Florian Sénéchal battles Matteo Trentin in the closing meters of the Vuelta a España's 13th stage.

Deceuninck-QuickStep puts on a clinic in adapting on the fly

Fabio Jakobsen lost touch in the finale of Vuelta stage 13 but Deceuninck-QuickStep won anyway.

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With less than two kilometers to go in Friday’s stage 13 of the Vuelta a España, Deceuninck-QuickStep seemed primed to secure another sprint victory for speedster Fabio Jakobsen. Multiple Deceuninck riders were bossing the front and setting such a high tempo that splits began to form only a little ways back, putting many of Jakobsen’s would-be rivals out of contention.

That left Jakobsen sitting behind Matteo Trentin (UAE Team Emirates) with several Deceuninck jerseys in front of the Italian. Jakobsen appeared to be in a great position to power to the win – but you know what they say about the best laid schemes o’ Belgian bike racing teams.

Just when Deceuninck appeared to have gotten it so right, Jakobsen lost touch with the front group, which rapidly left him behind. The Dutchman’s drop was so abrupt that it initially appeared to have been caused by a mechanical issue. Suddenly, Deceuninck found itself with three riders hammering at the front of a group of four, with Plan A fading into the rearview mirror and with a speedy Trentin enjoying the free ride.

With less than two minutes left in the race, it was time for a change in plans.

“I tried to close the gap but I couldn’t,” Jakobsen said later. “I didn’t have the legs to sprint, so I told Florian [Sénéchal] that he should do the sprint.”

In the moments after he was dropped, Jakobsen put his hand to his ear and spoke into the radio, alerting his teammates to the situation. At first, Deceuninck eased off the accelerator.

That allowed a trio of Alpecin-Fenix riders to close down the gap, and then a handful of others got back into the draft of the front group as well – but the three remaining Deceuninck riders were still the best-positioned of all, pushing the pace in a very, very lined out group. If they could just hang on out front, the list of potential rivals for the stage was still quite small.

With around 850 meters to go, Zdenek Stybar peeled off, leaving Bert Van Lerberghe leading the way for Deceuninck. Van Lerberghe led through a few late curves with Florian Sénéchal just behind, followed by Trentin and then then Scott Thwaites of Alpecin-Fenix. Then, with 400 meters left to race, Thwaites decided to go for a long one, surging past on the left.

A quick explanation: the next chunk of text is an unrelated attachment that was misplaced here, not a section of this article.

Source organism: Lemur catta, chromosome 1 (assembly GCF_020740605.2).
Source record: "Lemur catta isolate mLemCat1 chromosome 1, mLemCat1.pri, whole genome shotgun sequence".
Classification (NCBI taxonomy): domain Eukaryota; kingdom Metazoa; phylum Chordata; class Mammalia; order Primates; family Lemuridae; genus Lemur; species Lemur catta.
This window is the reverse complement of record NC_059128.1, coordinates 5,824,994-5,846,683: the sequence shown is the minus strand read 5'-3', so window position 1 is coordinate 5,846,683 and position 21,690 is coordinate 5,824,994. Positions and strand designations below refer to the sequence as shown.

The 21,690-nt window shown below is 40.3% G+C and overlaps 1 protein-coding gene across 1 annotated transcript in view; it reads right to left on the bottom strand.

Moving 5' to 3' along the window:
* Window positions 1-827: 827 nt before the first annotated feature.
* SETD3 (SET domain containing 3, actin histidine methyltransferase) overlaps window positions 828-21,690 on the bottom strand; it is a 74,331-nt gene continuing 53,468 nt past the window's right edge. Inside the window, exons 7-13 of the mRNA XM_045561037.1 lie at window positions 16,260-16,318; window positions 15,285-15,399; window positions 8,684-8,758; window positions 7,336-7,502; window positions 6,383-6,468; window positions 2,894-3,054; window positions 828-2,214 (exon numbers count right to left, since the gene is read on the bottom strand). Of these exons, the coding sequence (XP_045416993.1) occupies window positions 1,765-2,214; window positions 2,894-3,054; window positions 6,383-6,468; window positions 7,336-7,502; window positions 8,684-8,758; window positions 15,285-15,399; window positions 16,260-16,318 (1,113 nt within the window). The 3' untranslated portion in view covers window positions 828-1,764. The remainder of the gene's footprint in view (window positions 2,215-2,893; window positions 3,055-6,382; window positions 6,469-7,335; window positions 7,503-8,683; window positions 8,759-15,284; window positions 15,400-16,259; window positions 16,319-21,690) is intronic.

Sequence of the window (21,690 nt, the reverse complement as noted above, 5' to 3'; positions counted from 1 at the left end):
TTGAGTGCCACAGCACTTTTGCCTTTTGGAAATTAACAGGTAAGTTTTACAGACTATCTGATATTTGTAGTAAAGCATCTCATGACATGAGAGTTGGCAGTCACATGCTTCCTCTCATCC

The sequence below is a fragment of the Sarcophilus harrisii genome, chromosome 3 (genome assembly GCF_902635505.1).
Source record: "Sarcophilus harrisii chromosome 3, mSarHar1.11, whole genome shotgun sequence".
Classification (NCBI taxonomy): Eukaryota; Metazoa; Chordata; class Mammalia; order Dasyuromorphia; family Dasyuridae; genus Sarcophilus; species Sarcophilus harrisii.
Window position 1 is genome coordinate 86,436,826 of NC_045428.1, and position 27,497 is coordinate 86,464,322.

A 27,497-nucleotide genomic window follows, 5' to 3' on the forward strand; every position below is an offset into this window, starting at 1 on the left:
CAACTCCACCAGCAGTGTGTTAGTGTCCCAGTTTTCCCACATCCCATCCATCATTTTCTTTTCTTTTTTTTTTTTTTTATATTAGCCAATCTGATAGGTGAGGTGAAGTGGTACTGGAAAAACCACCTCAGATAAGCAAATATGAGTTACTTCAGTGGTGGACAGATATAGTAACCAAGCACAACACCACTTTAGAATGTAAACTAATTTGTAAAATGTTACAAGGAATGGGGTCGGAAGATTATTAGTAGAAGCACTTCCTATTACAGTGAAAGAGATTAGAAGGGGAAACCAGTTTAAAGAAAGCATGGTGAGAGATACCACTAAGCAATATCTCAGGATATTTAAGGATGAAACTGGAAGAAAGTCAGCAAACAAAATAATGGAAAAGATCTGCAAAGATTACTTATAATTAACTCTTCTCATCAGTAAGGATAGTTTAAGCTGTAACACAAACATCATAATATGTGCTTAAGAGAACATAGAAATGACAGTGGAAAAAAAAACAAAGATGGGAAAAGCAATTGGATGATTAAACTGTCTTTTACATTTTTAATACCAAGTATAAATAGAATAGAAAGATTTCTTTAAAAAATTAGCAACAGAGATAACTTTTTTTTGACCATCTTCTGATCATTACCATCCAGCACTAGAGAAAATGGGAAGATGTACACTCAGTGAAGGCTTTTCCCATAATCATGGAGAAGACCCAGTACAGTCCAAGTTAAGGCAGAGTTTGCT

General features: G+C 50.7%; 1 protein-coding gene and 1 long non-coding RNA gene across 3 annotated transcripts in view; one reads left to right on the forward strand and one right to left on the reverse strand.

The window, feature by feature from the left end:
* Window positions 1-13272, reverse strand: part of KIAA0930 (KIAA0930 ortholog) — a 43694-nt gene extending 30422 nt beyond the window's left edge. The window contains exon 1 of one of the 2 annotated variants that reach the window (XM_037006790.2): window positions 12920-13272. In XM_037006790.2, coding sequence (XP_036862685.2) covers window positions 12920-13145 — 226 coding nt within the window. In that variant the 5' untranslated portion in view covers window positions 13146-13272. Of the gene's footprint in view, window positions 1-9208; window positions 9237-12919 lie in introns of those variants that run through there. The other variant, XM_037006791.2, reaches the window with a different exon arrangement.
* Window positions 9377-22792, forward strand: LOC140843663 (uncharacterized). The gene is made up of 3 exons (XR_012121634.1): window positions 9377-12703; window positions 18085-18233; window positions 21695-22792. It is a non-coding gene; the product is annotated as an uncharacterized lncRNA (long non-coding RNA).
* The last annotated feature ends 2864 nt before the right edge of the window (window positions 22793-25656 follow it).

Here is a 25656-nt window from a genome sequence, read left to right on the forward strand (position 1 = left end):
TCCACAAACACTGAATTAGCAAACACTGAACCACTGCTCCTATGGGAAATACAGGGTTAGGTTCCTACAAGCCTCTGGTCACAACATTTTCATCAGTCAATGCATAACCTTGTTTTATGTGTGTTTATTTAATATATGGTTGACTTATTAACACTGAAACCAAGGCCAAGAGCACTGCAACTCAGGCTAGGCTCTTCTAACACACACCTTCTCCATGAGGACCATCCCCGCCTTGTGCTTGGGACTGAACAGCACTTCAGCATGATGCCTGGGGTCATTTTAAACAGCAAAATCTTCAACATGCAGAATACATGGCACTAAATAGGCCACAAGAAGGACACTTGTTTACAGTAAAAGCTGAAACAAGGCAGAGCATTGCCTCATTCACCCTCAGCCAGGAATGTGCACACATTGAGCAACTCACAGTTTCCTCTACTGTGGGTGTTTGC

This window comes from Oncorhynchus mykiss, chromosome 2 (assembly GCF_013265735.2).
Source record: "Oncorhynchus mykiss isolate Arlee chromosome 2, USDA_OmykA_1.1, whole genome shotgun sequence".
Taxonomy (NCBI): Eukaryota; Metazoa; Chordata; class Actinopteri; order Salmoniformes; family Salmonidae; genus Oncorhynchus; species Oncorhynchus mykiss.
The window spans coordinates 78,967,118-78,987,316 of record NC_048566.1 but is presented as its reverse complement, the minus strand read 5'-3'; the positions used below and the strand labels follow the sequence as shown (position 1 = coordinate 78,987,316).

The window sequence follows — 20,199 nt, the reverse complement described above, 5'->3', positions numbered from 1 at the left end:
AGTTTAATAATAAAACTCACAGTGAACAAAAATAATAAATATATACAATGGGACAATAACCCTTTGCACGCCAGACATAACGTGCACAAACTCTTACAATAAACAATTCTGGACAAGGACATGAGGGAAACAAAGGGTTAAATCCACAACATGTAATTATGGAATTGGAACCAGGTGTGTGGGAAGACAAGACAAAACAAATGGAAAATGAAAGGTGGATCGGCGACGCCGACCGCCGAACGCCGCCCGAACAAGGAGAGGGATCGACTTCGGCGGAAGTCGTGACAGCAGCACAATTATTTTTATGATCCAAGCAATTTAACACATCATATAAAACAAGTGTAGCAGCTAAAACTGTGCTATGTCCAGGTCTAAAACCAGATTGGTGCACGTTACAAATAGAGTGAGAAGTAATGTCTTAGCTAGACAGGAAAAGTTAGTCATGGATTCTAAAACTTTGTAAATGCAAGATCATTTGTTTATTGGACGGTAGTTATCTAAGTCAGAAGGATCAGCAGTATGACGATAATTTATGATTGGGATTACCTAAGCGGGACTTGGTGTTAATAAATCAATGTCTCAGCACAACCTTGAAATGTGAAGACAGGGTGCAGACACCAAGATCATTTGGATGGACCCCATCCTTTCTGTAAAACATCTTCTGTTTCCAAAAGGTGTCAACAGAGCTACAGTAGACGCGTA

Deceuninck’s last two riders were ready. Van Lerberghe put in one last big dig to help bridge a small gap to Thwaites, and then Sénéchal jumped on the Brit’s wheel with Trentin just behind. The Frenchman couldn’t have found himself in a better position as Thwaites effectively led him out right up until the 150 meters to go marker, where Sénéchal exploded past. Trentin tried to come around and nearly made it – but Sénéchal held him off to secure his first ever Grand Tour stage win.

The result came down to a combination of collective firepower and a remarkable ability to adapt at roughly 50 kilometers per hour.

“We did a perfect lead-out for Fabio and he said on the radio, ‘flat tire’ or ‘you have a gap,’ ‘Florian, you can sprint,'” Sénéchal said afterwards. “We waited, Bert Van Lerberghe did a super good job, I stayed calm, and in the last 100 meters I gave the maximum.”

Deceuninck had been all-in on Plan A with less than two kilometers to race, but exactly one hundred seconds later, a hastily cobbled together backup plan produced a victory.

“At first I thought [Arnaud] Démare would pass me, or [Michael] Matthews, I don’t know, but nobody passed me,” Sénéchal. “I gave my maximum, it’s crazy. A lot of thanks for my teammates, they did a pretty crazy job.”

In life and in bike racing, sometimes you have to stay calm and adapt. Deceuninck did just that on Friday, and for the 24th time this season, the squad picked up a WorldTour victory in the process.

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